After Ho Wing Chui got his second vaccination at the San Mateo County Event Center earlier this month, he felt different. The 74-year-old said he felt free.
In early March, Chui, who lives in the Half Moon Bay senior complex on Main Street, joined the growing ranks of people who can resume some normal activities, like gathering with friends and family. These activities remain largely discouraged to all except those fully vaccinated.
Under the U.S. Centers for Disease Control and Prevention guidance, fully vaccinated people can gather indoors without a mask with other vaccinated people or with people from one other unvaccinated household, barring any serious risk of COVID-19.
Chui became eligible for the shot because of his age. As soon as his health insurance said he could get the vaccine, he booked his first appointment for Feb. 20. On March 4, he received his second dose.
For the last year, Chui left his apartment only to go on walks or buy groceries. On Lunar New Year, which he said is the biggest holiday for him and his family, he stayed indoors with his wife and opted to video call his children, one who lived a mere 30 minutes away. Now that he has been fully vaccinated, Chui is considering visiting nearby family, like his siblings in Sacramento.
“I don’t have to stay home all the time. I can go outside,” he said. “Of course, now I will wear a mask and keep a six-foot social distance like before. But now I’m confident. I’m not afraid anymore.”
Another senior, Yongzhen Fu, 88, became fully vaccinated two weeks ago. But the woman who was known for her effusive greetings and her energetic walking has been altered by the pandemic. Fu now requires the regular care of her daughter, Ying Frink, who feels like the vaccine didn’t come soon enough.
Early in the pandemic, Fu was spending more time alone after her regular group sessions were canceled. She had a bad fall and broke her hip. Frink says she hasn’t been the same since.
“She lost everything, her physical health, her memory,” Frink said. “It’s so hard.”
Fu’s dementia had gotten so bad she would forget to eat and drink when she was home alone, causing her to lose weight. So Frink finally decided to move in with her mother.
Before the pandemic, Fu received four-hour-a-day care at the Coastside Adult Day Health Center, located on the first floor of her apartment complex in Half Moon Bay. But the center was forced to close its group services a year ago.
Walking past the center on Friday, Fu greeted the staff who were hanging up St. Patrick’s Day-themed decorations. The center was hosting a drive-by event that afternoon to celebrate the beginning of spring. Frink, eager to get her mother back in group care, asked the staff if they would be opening soon.
Natalya Alazraie, program director of the center, said there are currently no plans to reopen until there is clear guidance from the California
Department of Aging. The department’s last update was issued in September 2020 and stated that “nonessential in-home services and in-person group programs or activities” for older adults should be deferred until a county reaches the least restrictive yellow tier and has remained in that tier for a few weeks. There is no timetable for that all-clear.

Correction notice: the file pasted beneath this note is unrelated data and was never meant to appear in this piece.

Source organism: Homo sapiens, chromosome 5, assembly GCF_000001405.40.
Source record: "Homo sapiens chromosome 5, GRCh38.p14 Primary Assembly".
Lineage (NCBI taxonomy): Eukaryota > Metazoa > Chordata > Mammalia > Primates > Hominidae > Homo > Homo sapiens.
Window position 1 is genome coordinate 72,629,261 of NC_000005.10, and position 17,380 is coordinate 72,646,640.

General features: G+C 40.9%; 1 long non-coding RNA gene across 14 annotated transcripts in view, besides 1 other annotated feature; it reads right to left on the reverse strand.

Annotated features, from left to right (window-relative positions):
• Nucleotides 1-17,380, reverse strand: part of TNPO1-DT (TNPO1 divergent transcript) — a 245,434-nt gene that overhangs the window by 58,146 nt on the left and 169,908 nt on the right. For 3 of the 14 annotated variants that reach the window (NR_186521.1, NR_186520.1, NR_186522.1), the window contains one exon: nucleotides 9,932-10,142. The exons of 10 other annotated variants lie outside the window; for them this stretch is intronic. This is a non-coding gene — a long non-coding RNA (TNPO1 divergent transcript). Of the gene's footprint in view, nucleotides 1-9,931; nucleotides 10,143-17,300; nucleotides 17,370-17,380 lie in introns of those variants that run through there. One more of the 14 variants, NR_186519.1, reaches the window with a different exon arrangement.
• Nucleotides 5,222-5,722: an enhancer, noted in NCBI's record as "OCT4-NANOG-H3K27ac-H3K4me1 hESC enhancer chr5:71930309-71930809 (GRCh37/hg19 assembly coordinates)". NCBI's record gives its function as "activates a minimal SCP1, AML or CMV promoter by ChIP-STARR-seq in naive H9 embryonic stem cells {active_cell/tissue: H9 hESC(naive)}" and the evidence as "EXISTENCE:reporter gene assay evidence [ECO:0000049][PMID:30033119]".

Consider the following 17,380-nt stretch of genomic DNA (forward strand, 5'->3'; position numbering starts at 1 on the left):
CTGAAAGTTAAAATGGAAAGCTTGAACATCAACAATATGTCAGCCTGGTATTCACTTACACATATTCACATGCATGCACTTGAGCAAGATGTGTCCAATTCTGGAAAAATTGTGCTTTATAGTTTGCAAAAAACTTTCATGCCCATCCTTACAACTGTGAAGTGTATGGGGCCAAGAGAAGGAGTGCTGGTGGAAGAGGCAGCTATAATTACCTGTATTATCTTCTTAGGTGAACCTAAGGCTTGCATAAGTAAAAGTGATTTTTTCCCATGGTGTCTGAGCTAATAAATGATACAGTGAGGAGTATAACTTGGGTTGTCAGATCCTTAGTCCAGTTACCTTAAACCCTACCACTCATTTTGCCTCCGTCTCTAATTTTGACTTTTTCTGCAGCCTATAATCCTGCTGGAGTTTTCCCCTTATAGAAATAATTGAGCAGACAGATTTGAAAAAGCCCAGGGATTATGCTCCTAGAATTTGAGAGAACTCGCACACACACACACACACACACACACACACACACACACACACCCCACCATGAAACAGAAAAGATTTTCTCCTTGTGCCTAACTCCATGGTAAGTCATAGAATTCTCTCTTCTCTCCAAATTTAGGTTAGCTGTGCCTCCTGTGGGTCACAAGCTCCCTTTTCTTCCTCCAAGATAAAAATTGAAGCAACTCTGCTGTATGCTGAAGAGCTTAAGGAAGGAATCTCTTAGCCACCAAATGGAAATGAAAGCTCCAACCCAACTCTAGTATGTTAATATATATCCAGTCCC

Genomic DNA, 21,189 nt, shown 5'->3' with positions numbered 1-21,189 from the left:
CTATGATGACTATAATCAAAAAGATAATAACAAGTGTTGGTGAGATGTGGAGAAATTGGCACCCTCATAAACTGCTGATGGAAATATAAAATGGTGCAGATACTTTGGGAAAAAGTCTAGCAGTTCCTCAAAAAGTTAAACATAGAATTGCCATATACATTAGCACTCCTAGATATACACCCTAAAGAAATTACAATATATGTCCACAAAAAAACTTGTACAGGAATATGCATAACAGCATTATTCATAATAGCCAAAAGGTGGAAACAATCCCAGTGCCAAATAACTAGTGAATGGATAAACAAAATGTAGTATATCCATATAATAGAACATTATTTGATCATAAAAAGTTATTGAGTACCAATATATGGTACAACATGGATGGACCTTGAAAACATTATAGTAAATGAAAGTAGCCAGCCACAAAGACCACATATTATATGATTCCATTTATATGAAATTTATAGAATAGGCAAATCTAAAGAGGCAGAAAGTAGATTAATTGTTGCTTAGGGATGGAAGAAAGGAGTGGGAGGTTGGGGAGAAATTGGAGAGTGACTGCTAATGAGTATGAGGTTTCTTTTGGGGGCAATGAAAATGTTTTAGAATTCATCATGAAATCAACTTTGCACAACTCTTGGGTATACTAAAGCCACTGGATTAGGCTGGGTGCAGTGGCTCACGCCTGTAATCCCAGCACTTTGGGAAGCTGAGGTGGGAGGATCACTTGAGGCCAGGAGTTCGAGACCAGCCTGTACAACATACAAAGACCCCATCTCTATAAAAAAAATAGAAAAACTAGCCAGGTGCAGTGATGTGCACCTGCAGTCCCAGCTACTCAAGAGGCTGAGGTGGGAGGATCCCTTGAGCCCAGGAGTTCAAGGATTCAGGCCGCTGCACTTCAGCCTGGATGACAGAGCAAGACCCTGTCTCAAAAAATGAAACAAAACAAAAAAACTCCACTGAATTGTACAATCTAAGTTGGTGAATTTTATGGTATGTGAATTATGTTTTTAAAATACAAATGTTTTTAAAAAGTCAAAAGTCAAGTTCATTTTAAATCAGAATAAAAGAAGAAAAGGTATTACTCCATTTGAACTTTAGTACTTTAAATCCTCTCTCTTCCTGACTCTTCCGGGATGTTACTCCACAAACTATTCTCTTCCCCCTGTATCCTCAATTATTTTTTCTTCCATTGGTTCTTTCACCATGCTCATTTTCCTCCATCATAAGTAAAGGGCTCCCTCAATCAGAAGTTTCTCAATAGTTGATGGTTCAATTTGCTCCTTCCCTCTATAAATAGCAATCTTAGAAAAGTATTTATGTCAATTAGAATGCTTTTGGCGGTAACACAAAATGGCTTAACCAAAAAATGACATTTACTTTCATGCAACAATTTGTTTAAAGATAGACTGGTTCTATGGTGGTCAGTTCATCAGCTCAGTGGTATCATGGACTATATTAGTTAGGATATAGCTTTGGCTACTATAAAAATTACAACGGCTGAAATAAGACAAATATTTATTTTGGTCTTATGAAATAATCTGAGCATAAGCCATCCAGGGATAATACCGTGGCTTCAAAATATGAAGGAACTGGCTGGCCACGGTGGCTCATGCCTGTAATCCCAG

Alazraie said that although group sessions have been suspended as a result of the guidance, her staff is busier than they were before the pandemic. In addition to hosting events like the one on Friday, they shifted to more one-on-one visits and moved most activities, like Bingo, meditation and physical therapy, online or over the phone.
It has been hard to watch the decline of the people she used to care for in-person, especially those whose mild dementia has turned severe, Alazraie said.
“There’s only so much stimulation they can get,” Alazraie said. “You can probably imagine … it’s hard to concentrate when you’re not communicating face to face.”
There is no clear indication that it is safe for the day health center to reopen, but the growing number of seniors getting vaccinated is giving her hope.
During the March 8 Commission on Aging meeting, Lisa Mancini, director of Aging and Adult Services in San Mateo County, reported that nearly 75 percent of people 75 or older have received at least one vaccine. And about 68 percent of those 65 or older had received at least one vaccine.
Juvensio Diaz, 76, has yet to receive his second dose, so he continues to be careful about who he sees. He was scheduled to receive his second dose on March 18.
“It’s been a hard year,” Diaz said in Spanish. “I believe the vaccine will really help and that it will give me security.”
His daughter, Alejandra Diaz, who has been caring for him every afternoon and on weekends, plans to bring her children to visit her father soon after his vaccine, and said she’s looking forward to that visit feeling normal.